Welcome to Lille – the base for Stage 1 of our La Grande Tour and home to the Aussie friends we’ll be spending the next couple of weeks road-tripping with.
Known also as Rijsel (in Flemish), Lille just happens to be (in my humble opinion) a very under-rated city.
What makes Lille different to many other French cities is that it wasn’t French until – in European terms – relatively recently. Louis XIV captured it in 1667 for the French. Before that, the city – along with much of Belgium and part of the Netherlands – belonged to Flanders. To this day it’s that Flemish influence that is responsible for much of Lille’s charm with the Flemish influence evident in its buildings, its food and its beers.
Vieux Lille by old car…
The best way to see the old town – or Vieux Lille – is on foot. The next best way to see Vieux Lille is the way we did, in a Citroen 2CV with a local to guide you.
These cute little cars are narrow enough to get into the narrowest of the cobbled streets – and Lille old town is full of narrow cobbled streets. Plus they’re super fun.
We were fortunate in that our guide/driver was a local, Louis, who happened to be studying architecture and was able to tell us – with passion – about all the different architectural styles: Flemish, Spanish and French.
Vieux Lille by foot…
I could have wandered these streets for hours – picture perfect cobbled streets with everything from High Street fashion brands to artisan chocolates to homewares to cheese and charcuterie to…you get the idea.
Lille Cathedral, the Basilica of Notre Dame de la Treille…
This is not your average cathedral. For starters, it’s relatively new and a divisive mix of gothic and contemporary styles. As Louis told us, people either love or hate it.
Although building commenced in 1854, two world wars slowed progress substantially to the extent that the front was pretty much boarded up in 1947. This temporary wall was destroyed in the early 90’s and the new contemporary wall – very different from the remainder of the cathedral – was installed.
What’s really interesting about this wall is that it’s constructed of 110 sheets of thin marble that take on a glorious orange sheen when lit by the sun. Another cool thing about this front is that it’s not actually moulded to the rest of the structure.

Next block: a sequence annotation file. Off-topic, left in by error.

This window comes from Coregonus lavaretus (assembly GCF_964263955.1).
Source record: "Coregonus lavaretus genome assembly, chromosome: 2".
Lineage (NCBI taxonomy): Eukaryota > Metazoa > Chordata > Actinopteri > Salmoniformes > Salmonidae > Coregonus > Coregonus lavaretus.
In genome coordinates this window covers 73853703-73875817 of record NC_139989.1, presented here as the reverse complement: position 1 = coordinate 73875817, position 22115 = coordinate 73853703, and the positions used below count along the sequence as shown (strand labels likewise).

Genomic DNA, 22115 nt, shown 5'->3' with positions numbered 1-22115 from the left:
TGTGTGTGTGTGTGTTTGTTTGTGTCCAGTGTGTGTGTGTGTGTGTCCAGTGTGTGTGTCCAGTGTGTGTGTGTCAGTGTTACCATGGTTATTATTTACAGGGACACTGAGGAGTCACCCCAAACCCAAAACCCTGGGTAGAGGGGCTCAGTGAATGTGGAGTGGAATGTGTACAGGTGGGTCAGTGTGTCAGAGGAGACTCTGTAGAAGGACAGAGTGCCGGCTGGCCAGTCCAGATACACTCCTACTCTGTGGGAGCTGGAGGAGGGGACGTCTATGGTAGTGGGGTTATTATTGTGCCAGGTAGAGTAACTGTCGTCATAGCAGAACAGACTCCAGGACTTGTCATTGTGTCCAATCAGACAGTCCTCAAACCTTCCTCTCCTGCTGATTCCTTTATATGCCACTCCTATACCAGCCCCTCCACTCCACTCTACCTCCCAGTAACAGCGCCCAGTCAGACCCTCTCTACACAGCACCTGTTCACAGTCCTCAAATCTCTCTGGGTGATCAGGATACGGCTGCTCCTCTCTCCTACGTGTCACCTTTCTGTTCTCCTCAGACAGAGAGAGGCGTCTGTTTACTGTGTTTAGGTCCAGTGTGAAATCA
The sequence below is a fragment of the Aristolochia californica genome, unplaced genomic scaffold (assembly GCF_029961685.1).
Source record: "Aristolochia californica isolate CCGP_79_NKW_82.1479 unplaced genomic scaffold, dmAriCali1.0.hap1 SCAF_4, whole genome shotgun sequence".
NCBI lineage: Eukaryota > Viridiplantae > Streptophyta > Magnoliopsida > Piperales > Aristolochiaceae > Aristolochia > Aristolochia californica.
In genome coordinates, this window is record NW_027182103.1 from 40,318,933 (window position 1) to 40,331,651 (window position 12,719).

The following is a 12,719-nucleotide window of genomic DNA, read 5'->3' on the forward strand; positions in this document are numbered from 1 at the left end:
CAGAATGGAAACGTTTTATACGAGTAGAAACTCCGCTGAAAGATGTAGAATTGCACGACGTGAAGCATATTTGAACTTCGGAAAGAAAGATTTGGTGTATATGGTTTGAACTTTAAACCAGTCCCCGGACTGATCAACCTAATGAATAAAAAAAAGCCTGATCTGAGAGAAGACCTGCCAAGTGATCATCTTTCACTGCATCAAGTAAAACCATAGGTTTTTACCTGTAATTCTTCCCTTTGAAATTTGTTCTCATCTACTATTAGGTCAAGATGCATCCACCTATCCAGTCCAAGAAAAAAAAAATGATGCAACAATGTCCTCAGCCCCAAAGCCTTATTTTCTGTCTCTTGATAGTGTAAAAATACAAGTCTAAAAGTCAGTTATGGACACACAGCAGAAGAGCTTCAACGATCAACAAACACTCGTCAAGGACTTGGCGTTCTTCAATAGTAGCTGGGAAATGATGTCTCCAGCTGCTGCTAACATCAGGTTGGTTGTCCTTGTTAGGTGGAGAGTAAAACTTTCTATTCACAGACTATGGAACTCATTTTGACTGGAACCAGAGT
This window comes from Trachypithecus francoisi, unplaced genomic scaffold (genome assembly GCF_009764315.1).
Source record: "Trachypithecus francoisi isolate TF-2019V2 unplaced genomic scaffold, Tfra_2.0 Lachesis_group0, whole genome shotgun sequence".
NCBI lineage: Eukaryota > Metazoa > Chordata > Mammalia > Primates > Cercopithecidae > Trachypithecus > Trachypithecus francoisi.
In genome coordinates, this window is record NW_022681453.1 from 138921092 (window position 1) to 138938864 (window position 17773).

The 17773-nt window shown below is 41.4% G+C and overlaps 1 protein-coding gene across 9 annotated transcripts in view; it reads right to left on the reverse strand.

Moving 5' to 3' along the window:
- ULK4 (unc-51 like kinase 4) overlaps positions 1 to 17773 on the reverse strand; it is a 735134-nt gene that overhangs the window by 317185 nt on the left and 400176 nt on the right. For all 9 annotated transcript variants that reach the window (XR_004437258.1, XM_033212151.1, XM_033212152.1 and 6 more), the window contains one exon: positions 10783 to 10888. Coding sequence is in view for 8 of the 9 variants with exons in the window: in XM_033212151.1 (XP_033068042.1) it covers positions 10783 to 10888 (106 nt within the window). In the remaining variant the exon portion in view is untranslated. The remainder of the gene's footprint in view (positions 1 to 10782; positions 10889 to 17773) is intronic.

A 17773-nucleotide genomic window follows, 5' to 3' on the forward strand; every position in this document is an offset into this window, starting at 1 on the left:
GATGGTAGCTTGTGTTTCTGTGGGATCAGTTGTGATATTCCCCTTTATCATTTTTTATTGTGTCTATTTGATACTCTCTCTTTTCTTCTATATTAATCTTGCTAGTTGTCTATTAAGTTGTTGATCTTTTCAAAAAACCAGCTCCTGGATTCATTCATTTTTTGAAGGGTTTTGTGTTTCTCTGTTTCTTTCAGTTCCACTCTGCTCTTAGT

The marble also apparently contains some symbols that you wouldn’t expect to see on a cathedral – symbols like the belfry of Lille, E=mc2, and even cosmonauts. I would have paid more attention had I done my research before-hand.
Inside, just like outside, is a mix of old and new. Contemporary abstract art is combined with more traditional French styles and is both surprising and refreshing.
Warning – airborne calories…
These cute little shops in Vieux Lille contain not so hidden dangers of the calorific sort. Oh. My.
One of these, Meert, has been serving exquisite chocolate and patisserie to those who could afford it since 1761 – which, back in those days were kings and generals and the like.
We bought a merveilleux from Aux Merveilleux de Fred – apparently the only place one should ever purchase merveilleux from. What is it? Light as air.
The merveilleaux is comprised of two feather-weight meringues sandwiched together, coated in whipped cream and rolled in chocolate shavings. Aside from a thin crispness to the bottom of the meringue, the rest of the merveilleaux dissolves in a puff of air. It’s like nothing I’ve ever tasted.
Where we ate…
Brasserie La Paix – a little bit of art deco glamour amongst the cobbles.
This was our first introduction to Prix-Fixe or a “formule” – fixed price menus.
These are great options. Originally designed to fit in with lunch hours, most restaurants offer 2 or 3 courses at a good price. In the case of Le Paix, it was 5-star French service for a 3-star price tag.
For 18 euros you got either an entree and plat (main) or plat and dessert. Not bad value.
I chose the salade aux trois fromages (three cheese salad) and Dos de lieu avec endives braisees et sauce maltoise – essentially fish with braised endives and an orange sauce to cut through the bitterness of the endive. Hubby had the terrine and a carbonade.
Where we stayed…
With our friends in a village about 10 minutes from Lille. There was a boulangerie about 10 minutes walk away that sold amazing croissants for less than a euro and farms and gorgeous gardens in the other direction.
In the North East of France near the Belgian border, Lille is just an hour on the TGV from Charles De Gaulle. We paid 45 euros for a first class seat – after spending the previous almost 24 hours in a cramped economy seat we were happy to pay for some comfort and a little extra luggage room. As an aside, Lille is also a short hop to London – 90 minutes by Eurostar…just saying.